When developing or acquiring a multi-family property, there’s a lot to consider, from how you’ll attract tenants to how you’ll convince them to stay. But no matter your target audience or end goal, there’s always one to-do that should come before all else: building your brand identity. The look, feel, and tone of your brand will ultimately be what inspires tenants to take interest in your property, and if done correctly, can lead to a competitive edge in the form of strong tenant retention –– also known as brand loyalty. While strategic branding boasts a lot of benefits, one of the greatest it has to offer is the ability to tap into the psychology of the tenant.
Think of property branding as a form of compound interest. First, you create an emotional connection to your brand’s strong design and voice. That foundation influences customer decision making, creating positive energy around your brand. That influence and energy continues to build up to greater success, leading to longer leases and more loyal tenants. Similar to earning interest on interest, the branding decisions you make add up over time: continually leading to more meaningful customer relationships and ROI.
Now that you have a better understanding of the importance of property branding, we want to share with you the three primary styles of multi-family development branding. Once you’ve secured a property and have the basics down (such as a name and a target audience), it’s time to pass the baton to your creative team to let them take it to the finish line. Of course, the more informed you are about the style you’re looking for in your property, the more you’ll be able to inform your creative partners and the quicker you can get to the desired result. Here are the three primary styles of development branding:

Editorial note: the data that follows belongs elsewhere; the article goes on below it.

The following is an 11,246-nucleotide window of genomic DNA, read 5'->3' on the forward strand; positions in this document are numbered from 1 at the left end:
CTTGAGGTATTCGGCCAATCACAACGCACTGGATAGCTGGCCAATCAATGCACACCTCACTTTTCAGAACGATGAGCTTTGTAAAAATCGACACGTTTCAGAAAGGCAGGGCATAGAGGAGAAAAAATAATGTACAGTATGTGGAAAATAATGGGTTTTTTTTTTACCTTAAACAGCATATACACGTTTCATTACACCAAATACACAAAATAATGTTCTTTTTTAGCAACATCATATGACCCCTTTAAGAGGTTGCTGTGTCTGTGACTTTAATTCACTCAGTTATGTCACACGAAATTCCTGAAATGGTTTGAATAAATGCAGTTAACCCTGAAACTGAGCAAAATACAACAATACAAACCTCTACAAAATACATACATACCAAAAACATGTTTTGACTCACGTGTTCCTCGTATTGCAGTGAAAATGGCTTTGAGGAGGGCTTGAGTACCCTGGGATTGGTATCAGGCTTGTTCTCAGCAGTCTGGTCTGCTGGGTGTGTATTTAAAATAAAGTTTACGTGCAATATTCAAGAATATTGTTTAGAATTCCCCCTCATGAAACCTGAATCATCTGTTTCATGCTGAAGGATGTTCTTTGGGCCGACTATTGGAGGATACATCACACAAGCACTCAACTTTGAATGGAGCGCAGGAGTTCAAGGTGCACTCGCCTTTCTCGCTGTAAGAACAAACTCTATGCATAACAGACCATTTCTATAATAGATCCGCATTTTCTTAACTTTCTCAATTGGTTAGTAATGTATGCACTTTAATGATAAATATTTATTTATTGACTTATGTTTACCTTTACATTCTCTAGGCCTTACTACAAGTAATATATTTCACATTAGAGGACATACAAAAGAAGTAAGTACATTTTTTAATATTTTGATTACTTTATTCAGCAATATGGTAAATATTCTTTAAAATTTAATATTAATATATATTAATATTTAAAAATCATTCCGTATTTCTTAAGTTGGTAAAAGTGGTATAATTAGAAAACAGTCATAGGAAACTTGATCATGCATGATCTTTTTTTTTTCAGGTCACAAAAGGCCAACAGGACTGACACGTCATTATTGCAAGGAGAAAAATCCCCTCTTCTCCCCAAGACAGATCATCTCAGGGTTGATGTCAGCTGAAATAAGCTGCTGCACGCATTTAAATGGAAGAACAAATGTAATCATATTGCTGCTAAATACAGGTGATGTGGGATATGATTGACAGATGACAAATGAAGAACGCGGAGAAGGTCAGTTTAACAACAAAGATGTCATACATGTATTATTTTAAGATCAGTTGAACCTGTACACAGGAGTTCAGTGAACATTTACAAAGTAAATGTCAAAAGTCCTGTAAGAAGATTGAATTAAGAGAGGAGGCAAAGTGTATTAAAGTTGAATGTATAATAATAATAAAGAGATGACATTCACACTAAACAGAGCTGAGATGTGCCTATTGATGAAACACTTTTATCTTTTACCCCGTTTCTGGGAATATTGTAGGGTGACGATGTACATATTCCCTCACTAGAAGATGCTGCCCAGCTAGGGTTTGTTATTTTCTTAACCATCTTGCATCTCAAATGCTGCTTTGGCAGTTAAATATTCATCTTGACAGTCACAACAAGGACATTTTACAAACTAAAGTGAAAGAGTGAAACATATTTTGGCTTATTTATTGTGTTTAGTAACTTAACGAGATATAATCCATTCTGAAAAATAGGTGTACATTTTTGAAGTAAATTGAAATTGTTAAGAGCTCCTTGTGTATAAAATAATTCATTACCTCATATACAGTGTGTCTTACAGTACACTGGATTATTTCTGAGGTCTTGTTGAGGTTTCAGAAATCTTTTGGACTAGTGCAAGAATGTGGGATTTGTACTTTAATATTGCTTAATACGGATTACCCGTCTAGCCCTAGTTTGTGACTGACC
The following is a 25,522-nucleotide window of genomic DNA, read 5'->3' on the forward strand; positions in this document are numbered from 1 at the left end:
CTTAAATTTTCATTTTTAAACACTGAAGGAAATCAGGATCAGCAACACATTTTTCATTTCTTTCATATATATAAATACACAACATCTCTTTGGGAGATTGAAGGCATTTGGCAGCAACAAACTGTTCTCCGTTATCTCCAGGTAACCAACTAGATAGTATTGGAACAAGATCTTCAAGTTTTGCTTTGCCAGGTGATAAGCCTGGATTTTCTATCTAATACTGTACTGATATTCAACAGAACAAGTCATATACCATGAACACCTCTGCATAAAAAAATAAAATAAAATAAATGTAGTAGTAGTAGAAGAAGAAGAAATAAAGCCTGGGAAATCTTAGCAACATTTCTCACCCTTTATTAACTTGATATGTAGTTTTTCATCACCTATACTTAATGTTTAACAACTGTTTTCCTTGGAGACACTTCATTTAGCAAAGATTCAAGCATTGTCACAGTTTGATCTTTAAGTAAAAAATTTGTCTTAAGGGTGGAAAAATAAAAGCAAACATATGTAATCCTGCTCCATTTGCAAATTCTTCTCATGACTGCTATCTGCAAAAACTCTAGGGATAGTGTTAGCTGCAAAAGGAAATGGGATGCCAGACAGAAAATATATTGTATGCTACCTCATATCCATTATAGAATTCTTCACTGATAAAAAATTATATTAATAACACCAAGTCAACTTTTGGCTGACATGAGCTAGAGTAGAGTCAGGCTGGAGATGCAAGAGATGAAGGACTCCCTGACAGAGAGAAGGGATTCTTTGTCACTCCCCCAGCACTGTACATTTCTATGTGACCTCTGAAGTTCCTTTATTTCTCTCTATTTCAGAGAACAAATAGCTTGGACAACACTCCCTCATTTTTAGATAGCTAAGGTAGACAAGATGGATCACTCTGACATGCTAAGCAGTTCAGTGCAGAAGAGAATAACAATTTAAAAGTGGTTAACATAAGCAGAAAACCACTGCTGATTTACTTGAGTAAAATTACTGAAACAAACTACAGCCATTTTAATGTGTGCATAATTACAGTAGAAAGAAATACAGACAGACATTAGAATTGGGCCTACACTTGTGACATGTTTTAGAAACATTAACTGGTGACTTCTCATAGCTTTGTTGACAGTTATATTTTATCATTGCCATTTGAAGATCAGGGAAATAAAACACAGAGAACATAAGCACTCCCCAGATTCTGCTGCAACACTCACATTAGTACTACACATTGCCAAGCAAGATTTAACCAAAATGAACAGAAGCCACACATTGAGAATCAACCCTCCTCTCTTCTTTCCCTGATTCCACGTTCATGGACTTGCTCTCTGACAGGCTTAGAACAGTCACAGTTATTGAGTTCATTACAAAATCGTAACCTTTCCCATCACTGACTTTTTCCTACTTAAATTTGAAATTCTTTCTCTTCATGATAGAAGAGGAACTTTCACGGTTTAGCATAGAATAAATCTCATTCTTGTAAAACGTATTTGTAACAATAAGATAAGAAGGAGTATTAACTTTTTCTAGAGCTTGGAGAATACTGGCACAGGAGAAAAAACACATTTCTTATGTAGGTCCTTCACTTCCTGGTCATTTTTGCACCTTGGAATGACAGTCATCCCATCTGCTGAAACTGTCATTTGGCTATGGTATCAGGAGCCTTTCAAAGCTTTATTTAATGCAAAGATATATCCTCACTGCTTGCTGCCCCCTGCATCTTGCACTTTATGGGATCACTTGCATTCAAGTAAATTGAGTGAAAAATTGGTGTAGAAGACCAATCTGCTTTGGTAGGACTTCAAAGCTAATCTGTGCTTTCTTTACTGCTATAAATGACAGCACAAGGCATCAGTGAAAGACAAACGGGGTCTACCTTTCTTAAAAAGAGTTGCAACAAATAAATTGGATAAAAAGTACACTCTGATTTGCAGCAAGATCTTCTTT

01. Typographic Design
Once the name of your property is determined, you can move forward designing its visual identity. Depending on the personality of the property, different type treatments can be deployed. There is a psychology behind the fonts used and how the type is treated – empowering your brand to evoke a certain feeling at just a glance.
02. Feature-Focused (Literal) Design
This style of design is typically deployed if the community has a strong or fun environmental feature that can be emphasized. For example, Oak Tree Community or Spring River Apartments. By nature, humans process visual imagery faster than text alone, which is why so many logos will include some type of symbol along with the brand name. These identities include a logo inspired by their defining feature. The visual element of a logo is often accompanied by a typographical element, but they can also stand alone in collateral design.
03. Numerical-Focused (Address) Design
Often within cities where street numbers are major identifiers, developments will use the address as the name of the property. For example 601 Sunset Drive may be the address of the property, and in turn the property name becomes Six01 or SixHundredOne. This approach works well for cities that have strict exterior signage rules requiring businesses to display the address outside, because this meets that need, while also appealing to tenants in a creative way via visible, expressive signage.
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